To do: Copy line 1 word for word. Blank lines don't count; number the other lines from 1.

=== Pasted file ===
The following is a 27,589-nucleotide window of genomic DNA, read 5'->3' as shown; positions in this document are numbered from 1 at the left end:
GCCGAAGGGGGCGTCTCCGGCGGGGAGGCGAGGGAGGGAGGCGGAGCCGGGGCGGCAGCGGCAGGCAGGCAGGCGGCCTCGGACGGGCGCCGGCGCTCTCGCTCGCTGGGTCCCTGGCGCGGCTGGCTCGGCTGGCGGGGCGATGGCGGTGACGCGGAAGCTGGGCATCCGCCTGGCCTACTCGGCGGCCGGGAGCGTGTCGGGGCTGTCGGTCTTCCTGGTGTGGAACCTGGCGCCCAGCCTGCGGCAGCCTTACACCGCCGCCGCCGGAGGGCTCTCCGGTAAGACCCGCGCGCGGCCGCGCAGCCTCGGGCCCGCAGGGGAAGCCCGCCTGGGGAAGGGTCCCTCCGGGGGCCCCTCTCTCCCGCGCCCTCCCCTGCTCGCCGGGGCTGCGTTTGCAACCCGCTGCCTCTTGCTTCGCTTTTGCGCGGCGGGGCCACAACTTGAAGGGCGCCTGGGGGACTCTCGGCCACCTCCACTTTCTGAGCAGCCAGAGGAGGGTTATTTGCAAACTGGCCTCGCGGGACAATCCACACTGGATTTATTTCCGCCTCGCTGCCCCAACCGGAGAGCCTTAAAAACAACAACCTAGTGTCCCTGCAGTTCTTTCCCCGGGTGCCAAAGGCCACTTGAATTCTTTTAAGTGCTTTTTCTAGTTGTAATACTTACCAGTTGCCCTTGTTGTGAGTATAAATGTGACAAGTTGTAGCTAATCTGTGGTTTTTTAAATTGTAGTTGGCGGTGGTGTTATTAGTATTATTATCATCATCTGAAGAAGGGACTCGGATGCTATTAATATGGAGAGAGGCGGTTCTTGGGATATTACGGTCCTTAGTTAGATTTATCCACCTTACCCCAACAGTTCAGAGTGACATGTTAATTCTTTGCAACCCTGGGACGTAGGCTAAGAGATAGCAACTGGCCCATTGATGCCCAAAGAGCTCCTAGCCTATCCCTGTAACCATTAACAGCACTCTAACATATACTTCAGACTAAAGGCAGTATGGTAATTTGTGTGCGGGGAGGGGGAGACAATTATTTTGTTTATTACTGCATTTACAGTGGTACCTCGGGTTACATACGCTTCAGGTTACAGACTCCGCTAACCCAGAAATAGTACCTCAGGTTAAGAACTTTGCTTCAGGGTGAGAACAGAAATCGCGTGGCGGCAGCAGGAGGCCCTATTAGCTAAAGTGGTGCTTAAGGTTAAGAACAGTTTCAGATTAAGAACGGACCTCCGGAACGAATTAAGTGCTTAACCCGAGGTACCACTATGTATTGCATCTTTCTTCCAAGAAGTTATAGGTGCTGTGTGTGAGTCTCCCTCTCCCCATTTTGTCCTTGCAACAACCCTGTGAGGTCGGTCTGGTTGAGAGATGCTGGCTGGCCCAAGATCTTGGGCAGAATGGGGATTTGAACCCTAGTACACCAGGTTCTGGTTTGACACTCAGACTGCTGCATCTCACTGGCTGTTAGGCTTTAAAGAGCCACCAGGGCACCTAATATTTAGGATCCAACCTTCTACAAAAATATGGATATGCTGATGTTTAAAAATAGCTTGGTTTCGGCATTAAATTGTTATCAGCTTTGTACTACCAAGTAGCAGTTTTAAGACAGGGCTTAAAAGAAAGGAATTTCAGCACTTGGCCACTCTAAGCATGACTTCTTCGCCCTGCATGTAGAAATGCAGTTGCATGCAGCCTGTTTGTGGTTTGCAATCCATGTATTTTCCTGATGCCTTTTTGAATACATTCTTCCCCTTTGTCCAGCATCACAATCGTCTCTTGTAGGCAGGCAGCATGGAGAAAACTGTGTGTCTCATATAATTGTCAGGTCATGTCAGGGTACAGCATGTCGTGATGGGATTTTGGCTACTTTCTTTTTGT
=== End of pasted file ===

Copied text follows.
The following is a 27,589-nucleotide window of genomic DNA, read 5'->3' as shown; positions in this document are numbered from 1 at the left end: